Problem accepting a character

This is a discussion on Problem accepting a character within the C Programming forums, part of the General Programming Boards category; Hi, My environment is Visual C++ 6.0. On executing the below code, its not waiting for me to enter a ...

  1. #1
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    Unhappy Problem accepting a character

    Hi,

    My environment is Visual C++ 6.0. On executing the below code, its not waiting for me to enter a character. After I enter a number, it goes directly to the printf statements. Please help...
    Code:
    #include <stdio.h>
    
    int main(int argc, char** argv)
    {
    	char c;
    	int d;
    	printf("Enter a no:\n");
    	scanf("%d",&d);
    	printf("Enter a character\n");
    	scanf("%c",&c);
    	printf("The number you entered is %d",d);
    	printf("The character you entered is %c",c);
            return 0;
    }

  2. #2
    Dr Dipshi++ mike_g's Avatar
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    Try this:
    Code:
    #include <stdio.h>
    
    int main(int argc, char** argv)
    {
    	char c;
    	int d;
    	printf("Enter a no:\n");
    	scanf("%d",&d);
    	printf("Enter a character\n");
    	getchar();
        scanf("%c",&c);
    	printf("The number you entered is %d",d);
    	printf("The character you entered is %c",c);
        getchar();
        return 0;
    }
    I stuck a couple of getchars in it. Basically your first scanf takes a number but leaves the '\n' character from when you hit enter in the input buffer. The second scanf looks at the input buffer, sees the '\n' and takes it. The getchar basically just flushes it.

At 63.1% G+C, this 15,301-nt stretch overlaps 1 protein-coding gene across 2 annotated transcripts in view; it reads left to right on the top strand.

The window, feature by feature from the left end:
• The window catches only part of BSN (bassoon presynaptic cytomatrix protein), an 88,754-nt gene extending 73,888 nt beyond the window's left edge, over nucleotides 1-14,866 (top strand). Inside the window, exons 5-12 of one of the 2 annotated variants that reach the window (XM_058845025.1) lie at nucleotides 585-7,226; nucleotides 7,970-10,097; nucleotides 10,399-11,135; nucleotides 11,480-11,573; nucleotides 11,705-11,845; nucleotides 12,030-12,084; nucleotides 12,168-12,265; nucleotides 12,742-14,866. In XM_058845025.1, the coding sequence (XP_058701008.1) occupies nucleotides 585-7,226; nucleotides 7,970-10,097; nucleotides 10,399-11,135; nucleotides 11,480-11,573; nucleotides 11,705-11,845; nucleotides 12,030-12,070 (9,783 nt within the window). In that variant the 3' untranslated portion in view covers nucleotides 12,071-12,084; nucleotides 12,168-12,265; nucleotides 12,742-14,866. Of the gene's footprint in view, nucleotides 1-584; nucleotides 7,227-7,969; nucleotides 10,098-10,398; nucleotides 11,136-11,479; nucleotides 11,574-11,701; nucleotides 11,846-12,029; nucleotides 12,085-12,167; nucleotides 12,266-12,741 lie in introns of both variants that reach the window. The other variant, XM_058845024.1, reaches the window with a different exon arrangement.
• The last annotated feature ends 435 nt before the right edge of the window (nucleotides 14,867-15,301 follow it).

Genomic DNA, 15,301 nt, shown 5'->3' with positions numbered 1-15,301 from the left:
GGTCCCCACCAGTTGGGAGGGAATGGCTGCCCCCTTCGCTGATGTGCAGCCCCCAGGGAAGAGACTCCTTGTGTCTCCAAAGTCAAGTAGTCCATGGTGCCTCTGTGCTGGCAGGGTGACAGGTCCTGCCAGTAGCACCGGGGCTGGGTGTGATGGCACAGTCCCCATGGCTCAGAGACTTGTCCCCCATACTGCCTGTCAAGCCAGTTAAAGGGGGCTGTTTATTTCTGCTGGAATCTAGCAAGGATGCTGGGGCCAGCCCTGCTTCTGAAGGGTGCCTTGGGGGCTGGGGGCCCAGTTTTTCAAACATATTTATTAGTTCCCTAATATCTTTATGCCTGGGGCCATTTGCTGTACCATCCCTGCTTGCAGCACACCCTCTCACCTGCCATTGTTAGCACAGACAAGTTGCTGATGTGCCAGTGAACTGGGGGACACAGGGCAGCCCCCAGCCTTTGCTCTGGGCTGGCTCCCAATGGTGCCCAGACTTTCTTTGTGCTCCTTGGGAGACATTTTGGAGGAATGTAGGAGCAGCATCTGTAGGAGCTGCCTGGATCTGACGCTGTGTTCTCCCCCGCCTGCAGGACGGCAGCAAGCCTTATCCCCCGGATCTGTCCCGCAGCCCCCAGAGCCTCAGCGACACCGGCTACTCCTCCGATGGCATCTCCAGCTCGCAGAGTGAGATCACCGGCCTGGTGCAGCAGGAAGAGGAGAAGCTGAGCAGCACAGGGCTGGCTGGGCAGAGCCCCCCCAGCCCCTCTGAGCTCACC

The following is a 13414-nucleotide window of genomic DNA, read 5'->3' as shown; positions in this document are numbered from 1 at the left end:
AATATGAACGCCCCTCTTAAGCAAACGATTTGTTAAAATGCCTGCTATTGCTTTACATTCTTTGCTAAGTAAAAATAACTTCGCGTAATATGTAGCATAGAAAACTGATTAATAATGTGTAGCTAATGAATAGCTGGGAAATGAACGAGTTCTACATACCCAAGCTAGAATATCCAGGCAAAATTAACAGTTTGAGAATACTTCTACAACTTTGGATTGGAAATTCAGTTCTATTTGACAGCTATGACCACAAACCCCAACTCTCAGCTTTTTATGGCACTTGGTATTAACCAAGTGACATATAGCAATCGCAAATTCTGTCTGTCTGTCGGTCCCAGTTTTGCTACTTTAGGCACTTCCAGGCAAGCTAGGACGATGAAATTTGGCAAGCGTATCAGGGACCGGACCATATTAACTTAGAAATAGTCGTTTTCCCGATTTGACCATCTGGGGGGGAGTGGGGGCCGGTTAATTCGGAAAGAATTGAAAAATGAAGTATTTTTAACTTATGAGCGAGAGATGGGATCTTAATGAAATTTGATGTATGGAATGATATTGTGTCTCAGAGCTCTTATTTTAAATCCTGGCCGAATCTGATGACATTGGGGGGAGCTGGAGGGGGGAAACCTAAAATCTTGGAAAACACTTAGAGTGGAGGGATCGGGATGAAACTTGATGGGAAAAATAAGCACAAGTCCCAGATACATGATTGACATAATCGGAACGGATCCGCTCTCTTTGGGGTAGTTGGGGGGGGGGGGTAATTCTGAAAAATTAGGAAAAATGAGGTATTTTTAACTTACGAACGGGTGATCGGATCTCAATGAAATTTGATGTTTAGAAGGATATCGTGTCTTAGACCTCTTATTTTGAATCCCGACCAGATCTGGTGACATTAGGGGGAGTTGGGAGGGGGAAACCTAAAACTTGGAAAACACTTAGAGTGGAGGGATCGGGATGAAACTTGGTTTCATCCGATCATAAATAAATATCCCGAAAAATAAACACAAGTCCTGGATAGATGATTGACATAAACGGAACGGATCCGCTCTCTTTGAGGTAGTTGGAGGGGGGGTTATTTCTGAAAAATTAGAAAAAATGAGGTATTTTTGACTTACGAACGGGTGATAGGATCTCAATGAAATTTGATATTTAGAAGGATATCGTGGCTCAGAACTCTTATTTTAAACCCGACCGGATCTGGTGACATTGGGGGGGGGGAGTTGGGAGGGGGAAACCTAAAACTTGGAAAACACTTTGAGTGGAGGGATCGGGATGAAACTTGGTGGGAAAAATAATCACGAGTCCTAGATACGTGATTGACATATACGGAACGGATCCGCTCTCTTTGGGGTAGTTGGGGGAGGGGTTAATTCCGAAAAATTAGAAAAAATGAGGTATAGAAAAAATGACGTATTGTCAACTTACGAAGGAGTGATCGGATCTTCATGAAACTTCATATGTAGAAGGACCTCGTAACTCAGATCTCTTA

3. #3
    and the hat of wrongness Salem's Avatar
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    As described in the FAQ, scanf() has some hidden traps.

    Use fgets() to read a whole line into a buffer, then use sscanf() (or anything else) to parse the buffer for the information you require.

    This will minimise the number of "what happened to my input" questions.
    If you dance barefoot on the broken glass of undefined behaviour, you've got to expect the occasional cut.
    If at first you don't succeed, try writing your phone number on the exam paper.
    I support http://www.ukip.org/ as the first necessary step to a free Europe.

  4. #4
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    Code:
    #include <stdio.h>
    
    int main(int argc, char** argv)
    {
    	char c;
    	int d;
    	printf("Enter a no:\n");
    	scanf("&#37;d",&d);
    	printf("Enter a character\n");
                    fflush(stdin);
                    scanf("%c",&c);
    	printf("The number you entered is %d",d);
    	printf("The character you entered is %c",c);
            return 0;
    }
    use fflush(stdin);
    before scanf("%c",&c)
    ur problem will be solved

  5. #5
    Just Lurking Dave_Sinkula's Avatar
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    7. It is easier to write an incorrect program than understand a correct one.
    40. There are two ways to write error-free programs; only the third one works.*

  6. #6
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    hey can u tell me why fflush is wrong??
    still it clears your problem??

  7. #7
    Just Lurking Dave_Sinkula's Avatar
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    Did you try clicking on the link I posted?
    7. It is easier to write an incorrect program than understand a correct one.
    40. There are two ways to write error-free programs; only the third one works.*

  8. #8
    and the hat of wrongness Salem's Avatar
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    > hey can u tell me why fflush is wrong??
    See the FAQ.

    > still it clears your problem??
    There is a big difference between the "works for me" behaviour you're observing with your compiler, and the behaviour guaranteed by the standard which every compiler will implement.
    If you dance barefoot on the broken glass of undefined behaviour, you've got to expect the occasional cut.
    If at first you don't succeed, try writing your phone number on the exam paper.
    I support http://www.ukip.org/ as the first necessary step to a free Europe.

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